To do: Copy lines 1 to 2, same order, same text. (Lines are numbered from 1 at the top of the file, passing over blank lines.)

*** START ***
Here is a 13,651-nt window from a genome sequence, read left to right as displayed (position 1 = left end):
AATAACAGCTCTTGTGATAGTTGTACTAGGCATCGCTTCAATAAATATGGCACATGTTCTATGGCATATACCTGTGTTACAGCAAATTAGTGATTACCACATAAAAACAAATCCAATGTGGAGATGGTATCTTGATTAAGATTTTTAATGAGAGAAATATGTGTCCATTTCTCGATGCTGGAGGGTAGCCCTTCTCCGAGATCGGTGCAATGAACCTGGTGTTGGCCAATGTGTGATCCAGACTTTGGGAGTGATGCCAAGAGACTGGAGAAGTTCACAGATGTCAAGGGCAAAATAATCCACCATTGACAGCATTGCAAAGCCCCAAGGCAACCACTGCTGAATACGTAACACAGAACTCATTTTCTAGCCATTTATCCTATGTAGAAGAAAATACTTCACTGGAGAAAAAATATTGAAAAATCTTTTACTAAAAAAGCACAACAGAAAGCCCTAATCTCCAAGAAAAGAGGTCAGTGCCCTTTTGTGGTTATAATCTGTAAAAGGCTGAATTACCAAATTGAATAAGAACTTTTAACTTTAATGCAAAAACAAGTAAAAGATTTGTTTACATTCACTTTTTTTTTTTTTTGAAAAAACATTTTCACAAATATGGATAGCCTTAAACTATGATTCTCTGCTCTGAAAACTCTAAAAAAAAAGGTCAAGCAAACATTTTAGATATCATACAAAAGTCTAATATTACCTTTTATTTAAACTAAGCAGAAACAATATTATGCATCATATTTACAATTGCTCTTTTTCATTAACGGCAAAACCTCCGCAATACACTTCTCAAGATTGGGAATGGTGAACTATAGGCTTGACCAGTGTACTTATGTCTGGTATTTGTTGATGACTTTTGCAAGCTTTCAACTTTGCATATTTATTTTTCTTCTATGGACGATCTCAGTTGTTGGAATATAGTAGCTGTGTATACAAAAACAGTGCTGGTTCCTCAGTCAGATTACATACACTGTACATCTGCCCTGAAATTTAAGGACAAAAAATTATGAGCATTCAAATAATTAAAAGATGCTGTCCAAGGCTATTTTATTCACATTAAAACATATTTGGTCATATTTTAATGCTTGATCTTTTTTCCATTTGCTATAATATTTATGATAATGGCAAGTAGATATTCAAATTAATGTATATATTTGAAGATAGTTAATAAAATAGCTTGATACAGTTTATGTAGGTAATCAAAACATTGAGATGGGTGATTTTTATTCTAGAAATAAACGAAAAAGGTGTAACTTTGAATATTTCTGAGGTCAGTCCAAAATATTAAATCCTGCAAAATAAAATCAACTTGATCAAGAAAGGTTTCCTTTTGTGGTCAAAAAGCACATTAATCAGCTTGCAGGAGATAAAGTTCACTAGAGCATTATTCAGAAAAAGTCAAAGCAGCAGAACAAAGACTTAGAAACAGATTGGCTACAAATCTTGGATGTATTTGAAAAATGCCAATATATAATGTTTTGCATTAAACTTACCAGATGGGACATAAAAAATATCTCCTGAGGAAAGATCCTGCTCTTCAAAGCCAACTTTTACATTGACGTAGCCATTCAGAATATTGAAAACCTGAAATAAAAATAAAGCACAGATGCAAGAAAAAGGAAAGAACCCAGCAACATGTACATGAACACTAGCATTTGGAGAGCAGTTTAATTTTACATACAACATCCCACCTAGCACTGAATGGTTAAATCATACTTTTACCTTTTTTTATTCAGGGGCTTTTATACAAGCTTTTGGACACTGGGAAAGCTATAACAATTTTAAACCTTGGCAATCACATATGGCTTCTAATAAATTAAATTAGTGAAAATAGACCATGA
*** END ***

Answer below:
Here is a 13,651-nt window from a genome sequence, read left to right as displayed (position 1 = left end):
AATAACAGCTCTTGTGATAGTTGTACTAGGCATCGCTTCAATAAATATGGCACATGTTCTATGGCATATACCTGTGTTACAGCAAATTAGTGATTACCACATAAAAACAAATCCAATGTGGAGATGGTATCTTGATTAAGATTTTTAATGAGAGAAATATGTGTCCATTTCTCGATGCTGGAGGGTAGCCCTTCTCCGAGATCGGTGCAATGAACCTGGTGTTGGCCAATGTGTGATCCAGACTTTGGGAGTGATGCCAAGAGACTGGAGAAGTTCACAGATGTCAAGGGCAAAATAATCCACCATTGACAGCATTGCAAAGCCCCAAGGCAACCACTGCTGAATACGTAACACAGAACTCATTTTCTAGCCATTTATCCTATGTAGAAGAAAATACTTCACTGGAGAAAAAATATTGAAAAATCTTTTACTAAAAAAGCACAACAGAAAGCCCTAATCTCCAAGAAAAGAGGTCAGTGCCCTTTTGTGGTTATAATCTGTAAAAGGCTGAATTACCAAATTGAATAAGAACTTTTAACTTTAATGCAAAAACAAGTAAAAGATTTGTTTACATTCACTTTTTTTTTTTTTTGAAAAAACATTTTCACAAATATGGATAGCCTTAAACTATGATTCTCTGCTCTGAAAACTCTAAAAAAAAAGGTCAAGCAAACATTTTAGATATCATACAAAAGTCTAATATTACCTTTTATTTAAACTAAGCAGAAACAATATTATGCATCATATTTACAATTGCTCTTTTTCATTAACGGCAAAACCTCCGCAATACACTTCTCAAGATTGGGAATGGTGAACTATAGGCTTGACCAGTGTACTTATGTCTGGTATTTGTTGATGACTTTTGCAAGCTTTCAACTTTGCATATTTATTTTTCTTCTATGGACGATCTCAGTTGTTGGAATATAGTAGCTGTGTATACAAAAACAGTGCTGGTTCCTCAGTCAGATTACATACACTGTACATCTGCCCTGAAATTTAAGGACAAAAAATTATGAGCATTCAAATAATTAAAAGATGCTGTCCAAGGCTATTTTATTCACATTAAAACATATTTGGTCATATTTTAATGCTTGATCTTTTTTCCATTTGCTATAATATTTATGATAATGGCAAGTAGATATTCAAATTAATGTATATATTTGAAGATAGTTAATAAAATAGCTTGATACAGTTTATGTAGGTAATCAAAACATTGAGATGGGTGATTTTTATTCTAGAAATAAACGAAAAAGGTGTAACTTTGAATATTTCTGAGGTCAGTCCAAAATATTAAATCCTGCAAAATAAAATCAACTTGATCAAGAAAGGTTTCCTTTTGTGGTCAAAAAGCACATTAATCAGCTTGCAGGAGATAAAGTTCACTAGAGCATTATTCAGAAAAAGTCAAAGCAGCAGAACAAAGACTTAGAAACAGATTGGCTACAAATCTTGGATGTATTTGAAAAATGCCAATATATAATGTTTTGCATTAAACTTACCAGATGGGACATAAAAAATATCTCCTGAGGAAAGATCCTGCTCTTCAAAGCCAACTTTTACATTGACGTAGCCATTCAGAATATTGAAAACCTGAAATAAAAATAAAGCACAGATGCAAGAAAAAGGAAAGAACCCAGCAACATGTACATGAACACTAGCATTTGGAGAGCAGTTTAATTTTACATACAACATCCCACCTAGCACTGAATGGTTAAATCATACTTTTACCTTTTTTTATTCAGGGGCTTTTATACAAGCTTTTGGACACTGGGAAAGCTATAACAATTTTAAACCTTGGCAATCACATATGGCTTCTAATAAATTAAATTAGTGAAAATAGACCATGA